Regional Environmental Change

, Volume 15, Issue 4, pp 721–733 | Cite as

Assessing climate change readiness in Seychelles: implications for ecosystem-based adaptation mainstreaming and marine spatial planning

  • Ahmed KhanEmail author
  • Vincent Amelie
Original Article


The high financial costs and institutional constraints of adapting to climate change necessitate joint planning with other development and environmental priorities, especially in Small Island Developing States. In response, ecosystem-based adaptation (EbA) is gaining recognition as a cost-effective and synergistic approach for enhancing livelihoods through nature’s services, building community resilience, and integrating marine spatial planning. Using Seychelles in the West Indian Ocean as a case study, we assess the readiness for climate change as a tool to implement and mainstream EbA across various spatial scales. Our assessment highlights certain governance mechanisms and policy processes that could contribute to joint adaptation and economic planning and in achieving multiple objectives. These include leadership, institutional mechanisms, science–policy nexus, decision-making structures, stakeholder involvement, and technological innovation. These readiness factors as well as knowledge gaps on future risks provide lessons for other SIDS in their climate change and integrated coastal management initiatives. As such, the needs to strengthen local governing capacity, secure sustainable funding, and promote adaptation research for long-term monitoring and cross-scale linkages are warranted.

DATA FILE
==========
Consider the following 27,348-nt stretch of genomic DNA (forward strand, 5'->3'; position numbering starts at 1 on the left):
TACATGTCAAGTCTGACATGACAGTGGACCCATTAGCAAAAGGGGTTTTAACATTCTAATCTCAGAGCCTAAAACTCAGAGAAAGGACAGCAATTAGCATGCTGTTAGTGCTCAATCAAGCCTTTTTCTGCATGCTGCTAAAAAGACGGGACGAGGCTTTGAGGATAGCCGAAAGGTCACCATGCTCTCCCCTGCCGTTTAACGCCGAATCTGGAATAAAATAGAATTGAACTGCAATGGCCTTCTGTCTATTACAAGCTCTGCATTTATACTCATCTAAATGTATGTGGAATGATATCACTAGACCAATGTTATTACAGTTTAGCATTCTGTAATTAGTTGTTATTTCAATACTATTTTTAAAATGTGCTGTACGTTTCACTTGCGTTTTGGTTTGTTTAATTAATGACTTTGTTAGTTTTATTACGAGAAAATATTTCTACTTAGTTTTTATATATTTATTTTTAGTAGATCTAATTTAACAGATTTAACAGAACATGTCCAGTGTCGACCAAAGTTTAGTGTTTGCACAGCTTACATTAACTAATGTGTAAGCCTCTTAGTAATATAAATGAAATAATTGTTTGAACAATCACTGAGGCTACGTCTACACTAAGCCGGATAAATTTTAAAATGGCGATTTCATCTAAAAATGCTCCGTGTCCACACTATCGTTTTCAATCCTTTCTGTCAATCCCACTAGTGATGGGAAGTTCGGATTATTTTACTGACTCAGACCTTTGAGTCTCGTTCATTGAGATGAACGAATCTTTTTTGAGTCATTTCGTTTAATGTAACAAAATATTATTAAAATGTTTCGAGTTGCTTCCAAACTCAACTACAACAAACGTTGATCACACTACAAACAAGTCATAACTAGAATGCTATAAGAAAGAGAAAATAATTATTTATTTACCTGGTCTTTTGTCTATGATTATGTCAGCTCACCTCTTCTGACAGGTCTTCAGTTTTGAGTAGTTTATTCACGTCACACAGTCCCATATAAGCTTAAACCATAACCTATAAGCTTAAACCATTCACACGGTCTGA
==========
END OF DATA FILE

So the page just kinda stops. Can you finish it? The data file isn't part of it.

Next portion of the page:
Climate change, ecosystem-based adaptation Adaptation readiness Marine governance Seychelles West Indian Ocean 



The authors are grateful for technical inputs from consultative stakeholder meetings during a GEF-SCCF project inception workshop in Seychelles on the theme “Enhancing capacity, knowledge and technology support to build climate resilience of vulnerable developing countries” in September 2012. The administrative support from Alain De Cormamond of the Climate Change Affairs Adaptation and Information in Seychelles and field support from Petra de Abreu (C4 EcoSolutions) and Ole Vestergaard (UNEP) are greatly appreciated. We also thank participants at the international EbA workshop held in Beijing in China in October 2013, especially Elvina Hoarau and Nimhan Senaratne and other presenters at the coastal session. UNEP-IEMP colleagues provided useful comments on various versions of this paper. Thanks to Erasme Mbanzamihigo for timely inputs for Fig. 1, Elyn Albert for Fig. 2, and Ling Ge for Fig. 4. The first author acknowledges funding from the CAS Young International Scientist Fellowship during his UNEP-IEMP tenure (Grant no. 2012 Y1ZA0010). Two anonymous reviewers provided helpful comments and suggestions that improved the manuscript.


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Copyright information

© Springer-Verlag Berlin Heidelberg 2014

Authors and Affiliations

  1. 1.United Nations Environment Programme- International Ecosystem Management PartnershipInstitute of Geographic Sciences and Natural Resources ResearchBeijingChina
  2. 2.School of Business & School of EnvironmentSaint Mary’s UniversityHalifaxCanada
  3. 3.Department of Environment, Climate and Environmental Service DivisionMinistry of Environment and EnergyVictoriaSeychelles

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